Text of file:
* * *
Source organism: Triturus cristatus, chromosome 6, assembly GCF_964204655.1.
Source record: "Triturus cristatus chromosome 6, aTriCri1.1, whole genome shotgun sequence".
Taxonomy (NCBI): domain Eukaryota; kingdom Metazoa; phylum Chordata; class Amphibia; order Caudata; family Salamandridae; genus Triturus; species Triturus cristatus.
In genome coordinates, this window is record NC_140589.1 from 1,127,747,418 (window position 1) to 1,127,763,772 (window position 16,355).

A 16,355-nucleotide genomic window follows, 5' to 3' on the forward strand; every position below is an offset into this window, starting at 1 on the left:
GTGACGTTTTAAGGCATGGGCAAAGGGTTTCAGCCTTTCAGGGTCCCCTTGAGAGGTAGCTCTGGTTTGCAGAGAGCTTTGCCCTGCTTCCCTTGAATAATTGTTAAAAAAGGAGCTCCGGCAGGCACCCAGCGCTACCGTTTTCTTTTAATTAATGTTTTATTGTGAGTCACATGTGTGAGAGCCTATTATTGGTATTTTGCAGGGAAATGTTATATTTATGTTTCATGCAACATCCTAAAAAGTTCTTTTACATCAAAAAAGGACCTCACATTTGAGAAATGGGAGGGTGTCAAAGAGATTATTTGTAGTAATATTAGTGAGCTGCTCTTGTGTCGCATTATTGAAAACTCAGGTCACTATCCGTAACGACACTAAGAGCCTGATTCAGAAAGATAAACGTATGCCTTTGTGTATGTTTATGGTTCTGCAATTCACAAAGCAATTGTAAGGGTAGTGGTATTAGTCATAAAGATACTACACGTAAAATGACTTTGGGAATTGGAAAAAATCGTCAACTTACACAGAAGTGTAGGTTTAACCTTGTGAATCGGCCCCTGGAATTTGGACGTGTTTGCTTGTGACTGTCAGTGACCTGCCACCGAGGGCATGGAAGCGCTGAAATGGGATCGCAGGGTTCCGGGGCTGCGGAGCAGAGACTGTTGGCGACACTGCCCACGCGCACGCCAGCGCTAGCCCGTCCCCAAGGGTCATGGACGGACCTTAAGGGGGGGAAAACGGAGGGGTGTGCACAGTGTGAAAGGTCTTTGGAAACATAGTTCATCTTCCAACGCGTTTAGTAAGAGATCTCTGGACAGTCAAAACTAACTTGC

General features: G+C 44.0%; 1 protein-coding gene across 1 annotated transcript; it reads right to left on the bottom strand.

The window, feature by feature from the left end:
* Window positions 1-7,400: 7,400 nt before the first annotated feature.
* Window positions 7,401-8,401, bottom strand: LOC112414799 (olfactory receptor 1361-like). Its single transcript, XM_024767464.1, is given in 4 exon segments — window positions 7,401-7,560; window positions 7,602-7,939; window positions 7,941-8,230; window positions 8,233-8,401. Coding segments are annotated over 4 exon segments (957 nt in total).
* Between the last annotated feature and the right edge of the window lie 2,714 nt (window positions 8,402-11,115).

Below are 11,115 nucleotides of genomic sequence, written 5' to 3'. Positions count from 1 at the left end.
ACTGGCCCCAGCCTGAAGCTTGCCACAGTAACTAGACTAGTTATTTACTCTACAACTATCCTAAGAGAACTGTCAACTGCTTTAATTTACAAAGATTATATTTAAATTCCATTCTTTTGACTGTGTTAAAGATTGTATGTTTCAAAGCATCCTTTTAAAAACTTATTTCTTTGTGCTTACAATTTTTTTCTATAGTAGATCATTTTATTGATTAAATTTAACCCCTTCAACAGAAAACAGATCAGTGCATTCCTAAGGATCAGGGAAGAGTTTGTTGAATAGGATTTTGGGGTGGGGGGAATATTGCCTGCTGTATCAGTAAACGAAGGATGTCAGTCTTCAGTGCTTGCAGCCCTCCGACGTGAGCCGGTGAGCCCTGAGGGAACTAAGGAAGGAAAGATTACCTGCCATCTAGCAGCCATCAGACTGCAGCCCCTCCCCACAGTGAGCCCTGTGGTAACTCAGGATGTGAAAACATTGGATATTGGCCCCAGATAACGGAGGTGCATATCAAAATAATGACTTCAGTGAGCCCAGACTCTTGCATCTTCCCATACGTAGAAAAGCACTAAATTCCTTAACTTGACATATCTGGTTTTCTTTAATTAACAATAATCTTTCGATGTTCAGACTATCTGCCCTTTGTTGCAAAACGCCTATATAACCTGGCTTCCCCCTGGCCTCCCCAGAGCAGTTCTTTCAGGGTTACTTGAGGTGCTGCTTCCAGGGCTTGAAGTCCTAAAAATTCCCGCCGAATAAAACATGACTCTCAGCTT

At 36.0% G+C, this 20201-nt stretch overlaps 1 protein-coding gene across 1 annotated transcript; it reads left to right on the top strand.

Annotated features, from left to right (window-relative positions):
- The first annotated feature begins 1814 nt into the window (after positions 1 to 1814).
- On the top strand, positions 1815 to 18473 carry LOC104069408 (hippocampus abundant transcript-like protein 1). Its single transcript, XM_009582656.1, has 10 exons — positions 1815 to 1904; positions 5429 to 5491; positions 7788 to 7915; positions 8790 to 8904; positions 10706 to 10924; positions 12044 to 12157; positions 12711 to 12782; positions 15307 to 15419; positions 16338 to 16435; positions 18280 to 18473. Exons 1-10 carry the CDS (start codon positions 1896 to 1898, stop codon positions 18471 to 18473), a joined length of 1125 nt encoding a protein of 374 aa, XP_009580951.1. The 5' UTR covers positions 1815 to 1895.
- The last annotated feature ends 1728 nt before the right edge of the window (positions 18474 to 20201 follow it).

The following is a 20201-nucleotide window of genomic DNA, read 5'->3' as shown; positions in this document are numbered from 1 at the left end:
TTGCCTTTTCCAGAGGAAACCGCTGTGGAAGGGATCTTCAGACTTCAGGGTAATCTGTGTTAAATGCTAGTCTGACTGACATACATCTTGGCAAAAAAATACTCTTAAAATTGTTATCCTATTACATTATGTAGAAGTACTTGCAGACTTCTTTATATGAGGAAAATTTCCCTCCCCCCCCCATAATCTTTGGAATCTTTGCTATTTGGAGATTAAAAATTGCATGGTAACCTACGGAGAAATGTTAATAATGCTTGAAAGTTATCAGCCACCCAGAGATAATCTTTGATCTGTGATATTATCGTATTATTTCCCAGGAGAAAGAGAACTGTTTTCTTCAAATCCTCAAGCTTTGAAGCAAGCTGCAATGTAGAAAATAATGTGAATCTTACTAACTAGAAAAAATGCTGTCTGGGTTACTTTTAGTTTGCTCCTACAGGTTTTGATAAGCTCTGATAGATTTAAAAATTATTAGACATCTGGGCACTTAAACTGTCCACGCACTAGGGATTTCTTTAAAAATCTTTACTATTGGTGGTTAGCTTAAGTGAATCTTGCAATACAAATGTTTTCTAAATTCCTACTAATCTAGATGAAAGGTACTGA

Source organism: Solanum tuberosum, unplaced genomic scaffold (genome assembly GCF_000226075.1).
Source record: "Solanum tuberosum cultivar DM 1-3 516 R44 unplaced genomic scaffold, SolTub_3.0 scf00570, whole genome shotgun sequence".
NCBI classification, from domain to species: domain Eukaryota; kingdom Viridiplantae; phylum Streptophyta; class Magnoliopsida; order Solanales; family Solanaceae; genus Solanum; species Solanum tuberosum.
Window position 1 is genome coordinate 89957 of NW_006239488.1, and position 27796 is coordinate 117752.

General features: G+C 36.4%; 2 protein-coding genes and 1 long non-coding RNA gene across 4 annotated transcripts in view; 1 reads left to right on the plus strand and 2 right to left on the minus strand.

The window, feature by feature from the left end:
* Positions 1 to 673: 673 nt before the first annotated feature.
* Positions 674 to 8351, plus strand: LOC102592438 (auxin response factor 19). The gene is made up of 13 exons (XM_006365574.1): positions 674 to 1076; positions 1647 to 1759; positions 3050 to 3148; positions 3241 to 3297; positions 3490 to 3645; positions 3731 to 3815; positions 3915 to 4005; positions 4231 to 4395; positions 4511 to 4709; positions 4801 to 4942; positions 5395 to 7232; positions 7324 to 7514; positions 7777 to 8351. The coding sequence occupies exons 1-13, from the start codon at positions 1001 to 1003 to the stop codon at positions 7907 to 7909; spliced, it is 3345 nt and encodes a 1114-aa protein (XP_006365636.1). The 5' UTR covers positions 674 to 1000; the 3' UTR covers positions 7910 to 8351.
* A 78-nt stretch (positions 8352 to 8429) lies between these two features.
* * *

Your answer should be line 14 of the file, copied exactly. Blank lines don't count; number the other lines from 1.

At 36.0% G+C, this 20201-nt stretch overlaps 1 protein-coding gene across 1 annotated transcript; it reads left to right on the top strand.